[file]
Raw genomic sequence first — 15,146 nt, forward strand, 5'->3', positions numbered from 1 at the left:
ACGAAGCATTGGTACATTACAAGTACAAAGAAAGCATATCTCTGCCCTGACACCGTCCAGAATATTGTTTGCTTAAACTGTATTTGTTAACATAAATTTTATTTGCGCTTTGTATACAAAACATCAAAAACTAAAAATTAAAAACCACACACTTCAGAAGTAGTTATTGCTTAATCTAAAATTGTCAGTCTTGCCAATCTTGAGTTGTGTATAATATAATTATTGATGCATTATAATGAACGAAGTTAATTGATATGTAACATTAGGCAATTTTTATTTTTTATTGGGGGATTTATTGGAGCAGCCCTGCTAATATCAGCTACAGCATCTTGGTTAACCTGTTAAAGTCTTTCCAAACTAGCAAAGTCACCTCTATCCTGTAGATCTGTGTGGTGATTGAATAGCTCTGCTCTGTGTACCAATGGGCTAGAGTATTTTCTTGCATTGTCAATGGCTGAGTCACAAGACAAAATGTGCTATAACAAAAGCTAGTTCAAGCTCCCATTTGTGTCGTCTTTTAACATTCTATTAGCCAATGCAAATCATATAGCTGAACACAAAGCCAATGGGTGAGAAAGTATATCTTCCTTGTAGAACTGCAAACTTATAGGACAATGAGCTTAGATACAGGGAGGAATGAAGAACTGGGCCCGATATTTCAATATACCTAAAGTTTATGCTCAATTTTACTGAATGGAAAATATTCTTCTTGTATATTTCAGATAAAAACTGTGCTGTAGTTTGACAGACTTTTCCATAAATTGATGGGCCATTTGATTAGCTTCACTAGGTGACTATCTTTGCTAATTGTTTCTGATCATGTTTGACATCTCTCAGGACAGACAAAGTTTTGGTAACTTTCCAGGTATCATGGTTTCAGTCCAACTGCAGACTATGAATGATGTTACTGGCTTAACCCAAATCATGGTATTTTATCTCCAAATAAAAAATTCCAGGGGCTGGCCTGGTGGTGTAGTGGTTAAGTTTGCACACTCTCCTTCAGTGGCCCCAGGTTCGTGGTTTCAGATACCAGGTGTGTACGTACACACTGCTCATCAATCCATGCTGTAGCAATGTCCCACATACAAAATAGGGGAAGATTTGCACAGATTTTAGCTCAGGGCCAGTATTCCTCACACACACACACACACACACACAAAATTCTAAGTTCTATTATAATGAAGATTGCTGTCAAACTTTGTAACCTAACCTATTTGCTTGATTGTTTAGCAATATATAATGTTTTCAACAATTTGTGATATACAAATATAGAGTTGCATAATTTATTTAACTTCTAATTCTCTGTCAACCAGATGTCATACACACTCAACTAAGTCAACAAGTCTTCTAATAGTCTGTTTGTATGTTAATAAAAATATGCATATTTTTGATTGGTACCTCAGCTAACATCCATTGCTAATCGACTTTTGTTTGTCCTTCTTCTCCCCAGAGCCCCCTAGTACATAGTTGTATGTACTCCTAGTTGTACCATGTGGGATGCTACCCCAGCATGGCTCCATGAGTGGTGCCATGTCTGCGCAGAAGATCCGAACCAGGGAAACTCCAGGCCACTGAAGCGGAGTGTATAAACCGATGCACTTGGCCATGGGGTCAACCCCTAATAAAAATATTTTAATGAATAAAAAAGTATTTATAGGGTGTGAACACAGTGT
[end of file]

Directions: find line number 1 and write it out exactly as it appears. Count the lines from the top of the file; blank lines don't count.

Raw genomic sequence first — 15,146 nt, forward strand, 5'->3', positions numbered from 1 at the left: